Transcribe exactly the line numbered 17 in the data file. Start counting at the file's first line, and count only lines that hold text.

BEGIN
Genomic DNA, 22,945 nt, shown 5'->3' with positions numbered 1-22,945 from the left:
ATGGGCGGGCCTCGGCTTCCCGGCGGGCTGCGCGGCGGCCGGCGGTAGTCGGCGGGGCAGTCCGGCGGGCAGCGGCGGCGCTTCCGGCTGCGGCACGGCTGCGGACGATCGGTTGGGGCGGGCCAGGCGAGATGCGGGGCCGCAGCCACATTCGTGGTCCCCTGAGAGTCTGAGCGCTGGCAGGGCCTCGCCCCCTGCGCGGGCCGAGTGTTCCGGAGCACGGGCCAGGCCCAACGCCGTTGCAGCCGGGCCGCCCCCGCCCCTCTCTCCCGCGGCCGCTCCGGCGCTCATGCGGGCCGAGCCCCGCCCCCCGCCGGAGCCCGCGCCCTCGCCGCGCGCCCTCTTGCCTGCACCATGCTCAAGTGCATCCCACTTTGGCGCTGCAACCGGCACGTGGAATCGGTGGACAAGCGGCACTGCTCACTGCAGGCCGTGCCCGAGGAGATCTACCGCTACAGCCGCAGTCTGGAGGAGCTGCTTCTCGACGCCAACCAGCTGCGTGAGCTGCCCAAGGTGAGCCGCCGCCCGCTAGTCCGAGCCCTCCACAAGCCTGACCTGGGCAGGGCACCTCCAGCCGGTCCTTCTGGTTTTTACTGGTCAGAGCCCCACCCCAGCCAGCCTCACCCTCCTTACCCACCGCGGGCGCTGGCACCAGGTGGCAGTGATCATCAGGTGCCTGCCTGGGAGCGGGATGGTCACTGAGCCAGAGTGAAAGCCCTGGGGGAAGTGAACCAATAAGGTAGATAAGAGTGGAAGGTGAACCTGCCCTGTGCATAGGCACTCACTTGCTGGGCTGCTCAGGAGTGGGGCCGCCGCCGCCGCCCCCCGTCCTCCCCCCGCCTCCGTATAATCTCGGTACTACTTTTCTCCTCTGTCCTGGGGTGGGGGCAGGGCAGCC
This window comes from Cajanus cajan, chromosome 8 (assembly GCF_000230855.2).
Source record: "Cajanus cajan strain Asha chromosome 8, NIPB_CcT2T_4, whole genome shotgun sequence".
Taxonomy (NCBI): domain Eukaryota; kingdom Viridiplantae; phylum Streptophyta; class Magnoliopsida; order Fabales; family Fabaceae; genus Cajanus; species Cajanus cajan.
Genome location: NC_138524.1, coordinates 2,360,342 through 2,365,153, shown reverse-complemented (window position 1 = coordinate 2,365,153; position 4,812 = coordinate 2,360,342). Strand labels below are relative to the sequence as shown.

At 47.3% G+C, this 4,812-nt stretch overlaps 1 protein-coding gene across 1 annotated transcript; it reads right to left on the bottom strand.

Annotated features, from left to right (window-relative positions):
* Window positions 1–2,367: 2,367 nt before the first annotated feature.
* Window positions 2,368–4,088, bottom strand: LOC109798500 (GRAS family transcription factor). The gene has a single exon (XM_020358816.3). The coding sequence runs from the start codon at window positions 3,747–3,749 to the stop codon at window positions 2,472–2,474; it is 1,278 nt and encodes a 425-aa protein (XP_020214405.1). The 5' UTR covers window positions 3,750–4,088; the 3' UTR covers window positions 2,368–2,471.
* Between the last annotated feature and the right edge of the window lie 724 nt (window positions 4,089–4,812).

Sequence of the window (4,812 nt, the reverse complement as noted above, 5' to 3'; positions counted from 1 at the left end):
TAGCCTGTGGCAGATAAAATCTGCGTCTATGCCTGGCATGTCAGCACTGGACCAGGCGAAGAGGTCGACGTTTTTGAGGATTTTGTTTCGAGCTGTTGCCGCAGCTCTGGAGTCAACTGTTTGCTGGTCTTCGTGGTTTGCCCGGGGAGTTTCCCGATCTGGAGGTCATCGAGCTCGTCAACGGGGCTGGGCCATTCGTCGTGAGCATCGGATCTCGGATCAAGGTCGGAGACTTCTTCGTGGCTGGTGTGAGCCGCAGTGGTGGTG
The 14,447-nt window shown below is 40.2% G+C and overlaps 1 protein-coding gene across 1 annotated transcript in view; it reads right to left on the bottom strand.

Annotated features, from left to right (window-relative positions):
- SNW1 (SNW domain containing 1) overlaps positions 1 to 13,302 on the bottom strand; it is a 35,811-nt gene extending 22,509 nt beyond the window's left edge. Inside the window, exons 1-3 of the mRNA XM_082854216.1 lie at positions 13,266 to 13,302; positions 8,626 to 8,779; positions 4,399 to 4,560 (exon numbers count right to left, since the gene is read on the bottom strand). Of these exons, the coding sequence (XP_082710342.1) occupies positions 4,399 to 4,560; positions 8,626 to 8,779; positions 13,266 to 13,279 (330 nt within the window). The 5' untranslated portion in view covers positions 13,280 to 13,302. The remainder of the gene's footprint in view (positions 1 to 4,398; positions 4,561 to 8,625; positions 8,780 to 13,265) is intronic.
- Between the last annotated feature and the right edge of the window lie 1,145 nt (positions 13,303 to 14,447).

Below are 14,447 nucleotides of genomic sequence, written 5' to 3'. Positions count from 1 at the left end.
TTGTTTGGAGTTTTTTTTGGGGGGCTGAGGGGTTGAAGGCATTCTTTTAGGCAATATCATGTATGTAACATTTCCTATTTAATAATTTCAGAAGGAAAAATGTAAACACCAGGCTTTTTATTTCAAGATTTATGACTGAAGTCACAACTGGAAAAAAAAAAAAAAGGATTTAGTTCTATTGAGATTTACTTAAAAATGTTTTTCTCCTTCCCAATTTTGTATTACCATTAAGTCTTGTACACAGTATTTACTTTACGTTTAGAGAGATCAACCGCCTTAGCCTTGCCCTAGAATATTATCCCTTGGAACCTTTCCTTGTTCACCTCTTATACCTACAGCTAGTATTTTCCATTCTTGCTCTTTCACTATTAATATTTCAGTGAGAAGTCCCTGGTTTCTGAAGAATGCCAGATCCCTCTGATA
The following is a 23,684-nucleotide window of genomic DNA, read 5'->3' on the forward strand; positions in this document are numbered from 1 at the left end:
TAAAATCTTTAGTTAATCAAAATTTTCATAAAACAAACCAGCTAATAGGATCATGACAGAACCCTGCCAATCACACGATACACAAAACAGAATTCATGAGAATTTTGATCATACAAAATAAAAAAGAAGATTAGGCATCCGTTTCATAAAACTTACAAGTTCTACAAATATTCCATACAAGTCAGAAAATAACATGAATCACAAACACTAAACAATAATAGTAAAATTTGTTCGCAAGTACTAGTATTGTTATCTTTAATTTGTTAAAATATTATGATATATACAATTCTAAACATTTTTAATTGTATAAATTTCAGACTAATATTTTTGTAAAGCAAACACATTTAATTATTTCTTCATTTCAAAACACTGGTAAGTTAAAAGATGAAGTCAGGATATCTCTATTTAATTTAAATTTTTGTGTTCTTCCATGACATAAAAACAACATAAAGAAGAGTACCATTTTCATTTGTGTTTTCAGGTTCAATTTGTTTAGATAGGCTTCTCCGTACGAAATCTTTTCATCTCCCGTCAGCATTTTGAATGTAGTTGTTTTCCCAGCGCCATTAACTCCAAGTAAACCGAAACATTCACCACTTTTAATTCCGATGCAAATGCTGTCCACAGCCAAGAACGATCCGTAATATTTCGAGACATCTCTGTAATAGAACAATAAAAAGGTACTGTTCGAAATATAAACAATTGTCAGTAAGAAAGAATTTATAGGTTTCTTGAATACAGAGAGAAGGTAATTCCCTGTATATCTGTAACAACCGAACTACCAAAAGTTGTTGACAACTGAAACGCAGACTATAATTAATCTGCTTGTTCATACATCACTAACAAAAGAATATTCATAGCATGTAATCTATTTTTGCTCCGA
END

- Between the last annotated feature and the right edge of the window lie 1,145 nt (positions 13,303 to 14,447).